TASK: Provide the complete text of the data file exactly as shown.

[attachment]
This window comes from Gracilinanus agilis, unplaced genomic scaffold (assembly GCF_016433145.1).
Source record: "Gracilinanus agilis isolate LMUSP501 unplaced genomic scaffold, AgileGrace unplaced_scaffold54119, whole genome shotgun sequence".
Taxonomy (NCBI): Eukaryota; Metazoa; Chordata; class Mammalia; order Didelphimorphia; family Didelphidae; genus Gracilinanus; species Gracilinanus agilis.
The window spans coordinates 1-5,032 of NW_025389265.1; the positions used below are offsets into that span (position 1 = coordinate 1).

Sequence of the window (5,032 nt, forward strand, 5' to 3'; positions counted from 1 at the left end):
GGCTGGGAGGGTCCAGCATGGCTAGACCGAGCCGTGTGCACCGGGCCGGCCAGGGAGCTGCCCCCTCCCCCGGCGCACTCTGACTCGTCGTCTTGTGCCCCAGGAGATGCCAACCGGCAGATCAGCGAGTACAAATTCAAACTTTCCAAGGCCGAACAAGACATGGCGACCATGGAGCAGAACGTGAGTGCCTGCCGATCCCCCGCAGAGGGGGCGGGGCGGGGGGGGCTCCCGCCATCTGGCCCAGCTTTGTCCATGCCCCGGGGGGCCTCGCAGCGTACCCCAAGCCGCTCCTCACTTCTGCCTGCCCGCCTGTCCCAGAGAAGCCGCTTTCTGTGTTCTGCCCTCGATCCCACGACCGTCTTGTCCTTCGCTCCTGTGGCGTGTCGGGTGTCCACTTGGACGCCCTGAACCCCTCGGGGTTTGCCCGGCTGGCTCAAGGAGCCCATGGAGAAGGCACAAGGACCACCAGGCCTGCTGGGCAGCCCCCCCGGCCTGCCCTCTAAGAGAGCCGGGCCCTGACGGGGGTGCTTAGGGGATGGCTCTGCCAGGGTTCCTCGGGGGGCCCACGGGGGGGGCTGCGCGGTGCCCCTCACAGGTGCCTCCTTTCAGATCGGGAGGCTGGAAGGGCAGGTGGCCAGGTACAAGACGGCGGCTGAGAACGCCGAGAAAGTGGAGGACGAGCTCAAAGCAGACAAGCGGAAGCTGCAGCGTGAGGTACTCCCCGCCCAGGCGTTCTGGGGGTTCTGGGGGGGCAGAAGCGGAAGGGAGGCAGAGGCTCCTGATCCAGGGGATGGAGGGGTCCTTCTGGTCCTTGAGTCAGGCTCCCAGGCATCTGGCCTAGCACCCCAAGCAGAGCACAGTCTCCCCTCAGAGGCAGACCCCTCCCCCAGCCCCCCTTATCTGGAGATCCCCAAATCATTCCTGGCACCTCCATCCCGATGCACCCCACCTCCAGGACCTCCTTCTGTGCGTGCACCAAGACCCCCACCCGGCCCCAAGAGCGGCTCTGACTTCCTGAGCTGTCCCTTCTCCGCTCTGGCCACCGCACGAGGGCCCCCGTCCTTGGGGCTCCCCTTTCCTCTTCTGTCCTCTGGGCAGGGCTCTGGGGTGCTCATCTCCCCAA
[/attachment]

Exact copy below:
This window comes from Gracilinanus agilis, unplaced genomic scaffold (assembly GCF_016433145.1).
Source record: "Gracilinanus agilis isolate LMUSP501 unplaced genomic scaffold, AgileGrace unplaced_scaffold54119, whole genome shotgun sequence".
Taxonomy (NCBI): Eukaryota; Metazoa; Chordata; class Mammalia; order Didelphimorphia; family Didelphidae; genus Gracilinanus; species Gracilinanus agilis.
The window spans coordinates 1-5,032 of NW_025389265.1; the positions used below are offsets into that span (position 1 = coordinate 1).

Sequence of the window (5,032 nt, forward strand, 5' to 3'; positions counted from 1 at the left end):
GGCTGGGAGGGTCCAGCATGGCTAGACCGAGCCGTGTGCACCGGGCCGGCCAGGGAGCTGCCCCCTCCCCCGGCGCACTCTGACTCGTCGTCTTGTGCCCCAGGAGATGCCAACCGGCAGATCAGCGAGTACAAATTCAAACTTTCCAAGGCCGAACAAGACATGGCGACCATGGAGCAGAACGTGAGTGCCTGCCGATCCCCCGCAGAGGGGGCGGGGCGGGGGGGGCTCCCGCCATCTGGCCCAGCTTTGTCCATGCCCCGGGGGGCCTCGCAGCGTACCCCAAGCCGCTCCTCACTTCTGCCTGCCCGCCTGTCCCAGAGAAGCCGCTTTCTGTGTTCTGCCCTCGATCCCACGACCGTCTTGTCCTTCGCTCCTGTGGCGTGTCGGGTGTCCACTTGGACGCCCTGAACCCCTCGGGGTTTGCCCGGCTGGCTCAAGGAGCCCATGGAGAAGGCACAAGGACCACCAGGCCTGCTGGGCAGCCCCCCCGGCCTGCCCTCTAAGAGAGCCGGGCCCTGACGGGGGTGCTTAGGGGATGGCTCTGCCAGGGTTCCTCGGGGGGCCCACGGGGGGGGCTGCGCGGTGCCCCTCACAGGTGCCTCCTTTCAGATCGGGAGGCTGGAAGGGCAGGTGGCCAGGTACAAGACGGCGGCTGAGAACGCCGAGAAAGTGGAGGACGAGCTCAAAGCAGACAAGCGGAAGCTGCAGCGTGAGGTACTCCCCGCCCAGGCGTTCTGGGGGTTCTGGGGGGGCAGAAGCGGAAGGGAGGCAGAGGCTCCTGATCCAGGGGATGGAGGGGTCCTTCTGGTCCTTGAGTCAGGCTCCCAGGCATCTGGCCTAGCACCCCAAGCAGAGCACAGTCTCCCCTCAGAGGCAGACCCCTCCCCCAGCCCCCCTTATCTGGAGATCCCCAAATCATTCCTGGCACCTCCATCCCGATGCACCCCACCTCCAGGACCTCCTTCTGTGCGTGCACCAAGACCCCCACCCGGCCCCAAGAGCGGCTCTGACTTCCTGAGCTGTCCCTTCTCCGCTCTGGCCACCGCACGAGGGCCCCCGTCCTTGGGGCTCCCCTTTCCTCTTCTGTCCTCTGGGCAGGGCTCTGGGGTGCTCATCTCCCCAA